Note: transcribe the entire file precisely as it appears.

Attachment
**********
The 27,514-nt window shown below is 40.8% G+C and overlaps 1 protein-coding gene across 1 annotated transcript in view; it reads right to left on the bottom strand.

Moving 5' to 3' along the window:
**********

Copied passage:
The 27,514-nt window shown below is 40.8% G+C and overlaps 1 protein-coding gene across 1 annotated transcript in view; it reads right to left on the bottom strand.

Moving 5' to 3' along the window: